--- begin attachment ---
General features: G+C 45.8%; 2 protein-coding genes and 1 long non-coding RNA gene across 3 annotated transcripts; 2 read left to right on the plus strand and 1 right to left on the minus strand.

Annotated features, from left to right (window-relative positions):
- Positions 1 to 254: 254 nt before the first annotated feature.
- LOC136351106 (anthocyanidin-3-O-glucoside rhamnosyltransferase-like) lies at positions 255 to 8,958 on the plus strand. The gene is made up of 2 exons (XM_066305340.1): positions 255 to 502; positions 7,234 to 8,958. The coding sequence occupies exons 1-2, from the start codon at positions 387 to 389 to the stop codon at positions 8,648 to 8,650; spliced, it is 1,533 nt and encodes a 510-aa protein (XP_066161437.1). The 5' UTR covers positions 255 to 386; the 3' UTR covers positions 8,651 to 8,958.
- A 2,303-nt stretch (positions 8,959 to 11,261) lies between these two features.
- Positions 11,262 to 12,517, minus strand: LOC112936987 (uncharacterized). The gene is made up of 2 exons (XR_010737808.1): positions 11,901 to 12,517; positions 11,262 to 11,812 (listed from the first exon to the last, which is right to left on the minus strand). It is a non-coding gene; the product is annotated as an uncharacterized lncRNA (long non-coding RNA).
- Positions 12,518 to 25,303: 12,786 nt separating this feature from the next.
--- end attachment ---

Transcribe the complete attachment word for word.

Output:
General features: G+C 45.8%; 2 protein-coding genes and 1 long non-coding RNA gene across 3 annotated transcripts; 2 read left to right on the plus strand and 1 right to left on the minus strand.

Annotated features, from left to right (window-relative positions):
- Positions 1 to 254: 254 nt before the first annotated feature.
- LOC136351106 (anthocyanidin-3-O-glucoside rhamnosyltransferase-like) lies at positions 255 to 8,958 on the plus strand. The gene is made up of 2 exons (XM_066305340.1): positions 255 to 502; positions 7,234 to 8,958. The coding sequence occupies exons 1-2, from the start codon at positions 387 to 389 to the stop codon at positions 8,648 to 8,650; spliced, it is 1,533 nt and encodes a 510-aa protein (XP_066161437.1). The 5' UTR covers positions 255 to 386; the 3' UTR covers positions 8,651 to 8,958.
- A 2,303-nt stretch (positions 8,959 to 11,261) lies between these two features.
- Positions 11,262 to 12,517, minus strand: LOC112936987 (uncharacterized). The gene is made up of 2 exons (XR_010737808.1): positions 11,901 to 12,517; positions 11,262 to 11,812 (listed from the first exon to the last, which is right to left on the minus strand). It is a non-coding gene; the product is annotated as an uncharacterized lncRNA (long non-coding RNA).
- Positions 12,518 to 25,303: 12,786 nt separating this feature from the next.